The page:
Getting Help with VBA

I can't emphasize enough how important it is that you become comfortable with the on-line help in the VBA IDE (not to mention in the Excel application). The on-line help provides fast access to solutions for any programming problems you have with your project. Books make good resources and are much better at teaching you how to program, but they can't cover everything. Often, all you need to see is a simple example of how to use a particular function or other keyword; the on-line help does contain documentation on every keyword, programming construct, and object you might use in your project. The bottom line is this: there is always something helpful on-line, it's just a matter of finding the right document.

The Color Changer program.

VBA Help

Using the on-line help with VBA subject matter is identical to using the on-line help in Excel. To access the VBA help, you must have the IDE open and active; otherwise, everything is the same, from the Help menu to the help window and even the office assistant (if you choose to use it). Select Help, Microsoft Visual Basic Help to activate the Visual Basic Help dialog box shown in Figure 1.15. With the Visual Basic Help dialog you can browse a table of contents or enter keywords to search for on-line documentation. After you select a topic, documentation related to that topic appears in another Visual Basic Help window (for example, refer to Figure 1.16).

To Look up documentation concerning a known keyword in VBA (for example, the syntax requirements for a particular VBA keyword), first select that keyword in the code, press Fl, and the document that describes that keyword will immediately appear in the Help window.

You will not have on-line help with your VBA projects until you install these VBA help files with a custom installation. Refer to the Installing and Enabling VBA section earlier in this chapter to learn how to install the VBA help files.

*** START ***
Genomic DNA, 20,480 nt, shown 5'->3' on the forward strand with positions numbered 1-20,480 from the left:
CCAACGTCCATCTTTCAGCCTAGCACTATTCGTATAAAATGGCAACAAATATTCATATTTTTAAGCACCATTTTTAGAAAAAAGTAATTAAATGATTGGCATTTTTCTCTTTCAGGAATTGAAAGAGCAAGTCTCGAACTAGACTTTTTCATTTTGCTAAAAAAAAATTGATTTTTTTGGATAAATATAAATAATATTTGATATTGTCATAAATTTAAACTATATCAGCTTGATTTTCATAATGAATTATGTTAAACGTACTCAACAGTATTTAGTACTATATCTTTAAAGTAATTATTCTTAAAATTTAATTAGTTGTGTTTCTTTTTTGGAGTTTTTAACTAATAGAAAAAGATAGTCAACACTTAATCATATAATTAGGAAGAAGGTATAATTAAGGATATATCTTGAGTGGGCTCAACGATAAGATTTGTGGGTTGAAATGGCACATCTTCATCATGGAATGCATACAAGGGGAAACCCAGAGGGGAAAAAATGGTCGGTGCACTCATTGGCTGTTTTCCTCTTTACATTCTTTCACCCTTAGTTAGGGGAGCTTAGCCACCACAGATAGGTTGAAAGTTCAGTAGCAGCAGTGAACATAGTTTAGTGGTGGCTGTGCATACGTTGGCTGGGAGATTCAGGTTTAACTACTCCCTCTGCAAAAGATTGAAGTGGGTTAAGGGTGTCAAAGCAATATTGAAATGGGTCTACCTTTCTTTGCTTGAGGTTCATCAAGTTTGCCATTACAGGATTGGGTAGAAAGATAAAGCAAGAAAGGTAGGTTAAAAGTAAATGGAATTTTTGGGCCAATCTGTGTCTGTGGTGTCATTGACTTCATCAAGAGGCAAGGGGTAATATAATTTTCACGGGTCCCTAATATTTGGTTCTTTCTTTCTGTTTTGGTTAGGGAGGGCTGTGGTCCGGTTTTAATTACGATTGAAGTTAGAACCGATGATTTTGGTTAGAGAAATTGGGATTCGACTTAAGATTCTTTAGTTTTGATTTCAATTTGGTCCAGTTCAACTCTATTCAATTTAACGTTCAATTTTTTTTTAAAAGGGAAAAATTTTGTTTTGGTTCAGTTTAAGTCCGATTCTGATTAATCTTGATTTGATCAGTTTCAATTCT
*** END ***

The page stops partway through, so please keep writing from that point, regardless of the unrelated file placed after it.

The Color Changer program.

The Visual Basic Help dialog box.

Visual Basic Help


Table of Contents

^Microsoft Excd Visual Basic Reference Microsoft Excel Oblect Model What's New (^Programming Concepts

Ijjj Workbooks and Worksheets <£j} Creeling a New Workbook

Opening a Workbook iff: Referring to Sheets by Index Number

Referring to Sheets by Mame (^Saving Documents as Web Pages 'jj^Cells and Ranges -¡^Controls., Dialog Boxes, and Forms > si Events, Worksheet Functions, and Shapes Working with Other Applications ^Cotertions ^Objects -^Methods ^Properties ^Events ^Enumerations ■ tf' Microsoft Visual Basic Etocumentation •^Microsoft Offte Vlsuef Basic Reference

The Visual Basic

Help dialog window showing a help document.

© Microsoft Visual Bjsir Help

Creating a Mew Workbook

See Also anew workbook in Visual Basic, use the Add method. The foflowrig procedure creates a new workbook- Microsoft Excel automaticaly names the workiook. Book/l/, where JVe the next available nyrrfcer. The new workbook becomes the active wcfk&ook

Workbooks.Add End Sub

A better way to create a new workbooks to assign t to an object variable. In the foBcwna example, the Workbook cbject returned by the Add method b essigned to an object variable, newBook Next, several properties v newBook are set, You can easiy control the new workbook using the object variable.

3ub AddJJew(>

Set JfewBook = Workbooks.Add Kith HewBook

.Title - "All Sales" - Subject = "Sales^ -SaveAs FilejtaiEe: = ,,A.LLsales. xls" End With End Sub

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